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Archive for May, 2014

Tests Reveal Vehicles with Most Effective Crash Prevention Systems

Eight vehicles earned the top safety ratings from the Insurance Institute for Highway Safety Thursday after it tested the vehicles’ crash prevention systems.

The IIHS tested vehicles equipped with a forward collision warning system, a system that uses cameras, lasers and radars to detect whether a vehicle is too close to another vehicle. It warns the driver of a possible collision through computerized voice and/or vibration in the seats. The system sometimes comes with automatic braking which significantly reduces the car’s speed upon warning.

The Buick Regal, 2015 Hyundai Genesis, Mercedes-Benz E-Class, BMW 5 Series and X5, and Cadillac CTS and XTS received “superior” ratings as their respective brakes reduced the speed by 3 mph or less.

The 2014 Chevrolet Impala is the only non-luxury car that earned the top rating. This is despite an investigation of a report that the sedan’s automatic brakes suddenly went off several times and eventually caused an accident. The IIHS spokesperson said the institute was aware of the investigation but did not have issues with the Impala it tested.

Some 2014 models such as the Infiniti QX70 and QX50, BMW 3 Series, Buick LaCrosse, Mercedes-Benz CLA, Lexus IS and GS, Audi A3 and A6, and Dodge Durango earned “advanced” ratings as they slowed down only moderately on warning.

Those that slowed down by less than 5 mph like the Toyota Avalon and Infiniti Q70 were given by the institute “basic” ratings.

The vehicles are tested at 12 mph and 25 mph.

The IIHS began testing forward collision warning systems last fall in hope that automakers will offer the system as standard equipment.

According to the institute, 40 percent of 2014 models offer forward collision systems as optional equipment and only 20 percent come with automatic braking feature.

Some automakers that offer the system as standard equipment at the time are Mercedes-Benz, Acura and Volvo.

Photo credit: Brady Holt / Wikimedia Commons / CC BY 3.0




 


 

Honda Accord Tops Most Stolen Cars List

640px-2013_Accord_LXThe Honda Accord still leads the list of the ten most stolen and recovered vehicles in 2013.

In its annual Vehicle Theft Recovery Report, vehicle recovery systems inventor LoJack Corp. said that the Honda Accord has been topping the list for five consecutive years now. Rounding out the top 10 are Honda Civic, Toyota Camry, Toyota Corolla, Chevrolet Silverado, Acura Integra, Cadillac Escalade, Ford F350, Nissan Altima and Chevrolet Tahoe.

The list was based on the number of stolen vehicles equipped with a vehicle recovery system.

A similar report from the National Insurance Crime Bureau showed that the 1996 Honda Accord is the most stolen make and model with more than 8,600 thefts.

LoJack Vice President of Law Enforcement Patrick Clancy told ABC News that the Honda Accord “continues to be a top seller at car dealerships throughout the United States for a variety of reasons, including their reliability.” This also means that more and more Accords get on the road year after year. Some of these get into accidents and need parts for repairs.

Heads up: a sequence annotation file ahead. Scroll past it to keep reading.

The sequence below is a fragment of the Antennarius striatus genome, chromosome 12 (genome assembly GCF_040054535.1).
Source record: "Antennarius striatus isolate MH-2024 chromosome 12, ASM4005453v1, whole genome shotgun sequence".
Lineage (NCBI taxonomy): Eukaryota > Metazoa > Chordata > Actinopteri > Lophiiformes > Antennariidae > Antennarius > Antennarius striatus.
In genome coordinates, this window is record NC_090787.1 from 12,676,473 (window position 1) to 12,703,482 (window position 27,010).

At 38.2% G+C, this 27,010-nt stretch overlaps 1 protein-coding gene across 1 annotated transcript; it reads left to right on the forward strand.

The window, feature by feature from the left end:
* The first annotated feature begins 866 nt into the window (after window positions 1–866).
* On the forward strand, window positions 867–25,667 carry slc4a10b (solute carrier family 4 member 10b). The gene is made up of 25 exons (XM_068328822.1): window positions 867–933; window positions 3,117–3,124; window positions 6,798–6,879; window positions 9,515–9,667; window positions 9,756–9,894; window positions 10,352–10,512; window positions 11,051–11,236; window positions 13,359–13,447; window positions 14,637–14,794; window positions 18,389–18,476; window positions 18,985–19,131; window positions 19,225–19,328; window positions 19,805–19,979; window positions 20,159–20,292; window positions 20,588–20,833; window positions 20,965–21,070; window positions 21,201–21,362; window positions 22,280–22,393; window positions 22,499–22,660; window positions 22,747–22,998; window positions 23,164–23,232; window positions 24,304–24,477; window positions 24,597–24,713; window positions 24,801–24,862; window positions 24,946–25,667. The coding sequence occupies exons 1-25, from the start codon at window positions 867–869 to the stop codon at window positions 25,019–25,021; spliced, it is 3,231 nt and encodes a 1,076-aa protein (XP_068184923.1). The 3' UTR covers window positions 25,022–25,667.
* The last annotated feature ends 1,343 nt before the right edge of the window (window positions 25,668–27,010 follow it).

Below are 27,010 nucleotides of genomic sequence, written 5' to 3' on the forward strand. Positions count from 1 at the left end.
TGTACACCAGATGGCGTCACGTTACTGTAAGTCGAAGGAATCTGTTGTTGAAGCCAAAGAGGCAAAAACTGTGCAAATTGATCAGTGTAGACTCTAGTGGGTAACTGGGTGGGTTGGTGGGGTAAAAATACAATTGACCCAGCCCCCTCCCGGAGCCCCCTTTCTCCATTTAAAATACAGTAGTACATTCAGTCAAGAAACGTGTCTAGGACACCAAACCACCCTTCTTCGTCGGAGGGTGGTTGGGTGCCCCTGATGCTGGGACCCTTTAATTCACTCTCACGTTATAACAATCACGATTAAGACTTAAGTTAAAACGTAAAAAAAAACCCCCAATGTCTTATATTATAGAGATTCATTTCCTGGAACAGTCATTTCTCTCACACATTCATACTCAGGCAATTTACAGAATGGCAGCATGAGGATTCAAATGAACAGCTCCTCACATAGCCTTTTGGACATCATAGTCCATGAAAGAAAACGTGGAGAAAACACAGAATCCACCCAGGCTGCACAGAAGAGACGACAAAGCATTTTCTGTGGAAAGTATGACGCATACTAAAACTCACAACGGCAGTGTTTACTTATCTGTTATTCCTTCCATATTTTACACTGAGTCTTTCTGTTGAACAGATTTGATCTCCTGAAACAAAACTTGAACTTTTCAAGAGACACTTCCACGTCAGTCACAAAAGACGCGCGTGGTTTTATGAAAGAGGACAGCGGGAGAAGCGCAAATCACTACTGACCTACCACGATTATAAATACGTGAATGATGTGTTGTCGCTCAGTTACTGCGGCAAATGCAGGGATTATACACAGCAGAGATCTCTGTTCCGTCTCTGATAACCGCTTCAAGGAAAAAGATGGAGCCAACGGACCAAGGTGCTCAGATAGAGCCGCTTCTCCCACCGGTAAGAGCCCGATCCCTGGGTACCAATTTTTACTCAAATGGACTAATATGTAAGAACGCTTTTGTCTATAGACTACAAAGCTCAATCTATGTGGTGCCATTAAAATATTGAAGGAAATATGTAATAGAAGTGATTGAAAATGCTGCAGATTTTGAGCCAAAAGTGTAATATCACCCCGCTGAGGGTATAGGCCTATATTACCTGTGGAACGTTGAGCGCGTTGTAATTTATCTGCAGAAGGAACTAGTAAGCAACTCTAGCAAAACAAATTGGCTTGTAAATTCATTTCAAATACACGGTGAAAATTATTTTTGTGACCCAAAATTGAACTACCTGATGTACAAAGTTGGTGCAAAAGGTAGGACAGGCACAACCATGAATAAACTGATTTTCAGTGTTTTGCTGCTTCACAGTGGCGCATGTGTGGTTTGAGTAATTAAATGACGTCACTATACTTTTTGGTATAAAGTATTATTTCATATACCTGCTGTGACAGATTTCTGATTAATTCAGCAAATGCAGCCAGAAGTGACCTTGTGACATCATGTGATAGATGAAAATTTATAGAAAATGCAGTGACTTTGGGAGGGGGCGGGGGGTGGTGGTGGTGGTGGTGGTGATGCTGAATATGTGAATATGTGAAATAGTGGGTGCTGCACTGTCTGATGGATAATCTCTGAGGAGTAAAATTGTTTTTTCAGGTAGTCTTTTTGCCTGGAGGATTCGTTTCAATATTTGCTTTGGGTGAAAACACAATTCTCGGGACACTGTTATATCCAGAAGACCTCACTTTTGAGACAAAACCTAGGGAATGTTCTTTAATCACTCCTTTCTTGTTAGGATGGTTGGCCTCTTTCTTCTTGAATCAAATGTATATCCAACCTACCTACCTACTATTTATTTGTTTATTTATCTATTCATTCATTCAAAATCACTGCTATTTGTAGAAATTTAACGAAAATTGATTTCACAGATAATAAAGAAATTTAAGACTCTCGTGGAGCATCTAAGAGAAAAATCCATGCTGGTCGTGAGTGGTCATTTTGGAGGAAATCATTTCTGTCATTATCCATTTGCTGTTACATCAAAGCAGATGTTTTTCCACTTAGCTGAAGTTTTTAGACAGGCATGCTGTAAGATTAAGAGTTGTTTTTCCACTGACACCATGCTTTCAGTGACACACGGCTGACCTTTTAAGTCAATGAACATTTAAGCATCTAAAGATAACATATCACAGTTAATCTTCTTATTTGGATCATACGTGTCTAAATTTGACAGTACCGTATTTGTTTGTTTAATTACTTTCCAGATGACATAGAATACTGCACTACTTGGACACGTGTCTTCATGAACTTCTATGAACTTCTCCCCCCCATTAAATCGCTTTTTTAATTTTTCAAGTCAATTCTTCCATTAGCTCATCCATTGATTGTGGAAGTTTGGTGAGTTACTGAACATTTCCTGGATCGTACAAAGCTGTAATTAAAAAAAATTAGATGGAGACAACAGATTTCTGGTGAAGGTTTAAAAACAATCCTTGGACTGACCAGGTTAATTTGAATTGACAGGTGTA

Clancy said that parts are interchangeable between several model years. Thieves get up to three times the value of a vehicle if they sell it for parts. With increased demands for parts, stealing popular vehicles such as the Accord is a lucrative business for thieves.

LoJack’s report also showed that the top 10 states with the most number of thefts and recoveries in 2013 include California, Texas, Florida, New York, New Jersey, Massachusetts, Maryland, Arizona, Georgia and Washington.

Photo credit: Aneekr / Wikimedia Commons / CC BY-SA 3.0

 


 

Fuel-Saving Tips That Do Not Really Save

5856850771_49e3e53693_zYou might have read a lot about fuel efficiency and how to save gas. Unfortunately, not everything presented as facts is true. We’ve got a short discussion below about some of the most common fuel-saving misconceptions.

1. Shift to neutral at stops.

This may be true several years ago when engines then required carburetors. But vehicles today have engines with fuel-injection systems which can sense and tell you if the engine is revving beyond idle when the throttle is fully closed. In that case, no fuel is being injected to the engine when your foot is off the gas pedal even if your vehicle’s in gear.

Thus, shifting to neutral at stops does not really save you gas. What that achieves is only premature wearing of the shifting components.

2. Manual transmissions are more fuel-efficient than automatic transmissions.

Years back, manual transmissions are more fuel-efficient than automatics because you can control the engine revs through shifting. But today’s advanced automatic transmissions can save you more fuel than a traditional clutch-and-stick shift can do. There is also the automatic manual transmission which offers a combination of the benefits of a manual and an automatic transmission.

3. Fuel economy declines as the vehicle gets old.

According to FuelEconomy.gov, fuel economy normally improves over the first years of ownership or about the first 5,000 miles of a vehicle. But the overall performance, including fuel economy, of your vehicle will certainly deteriorate over time without proper maintenance.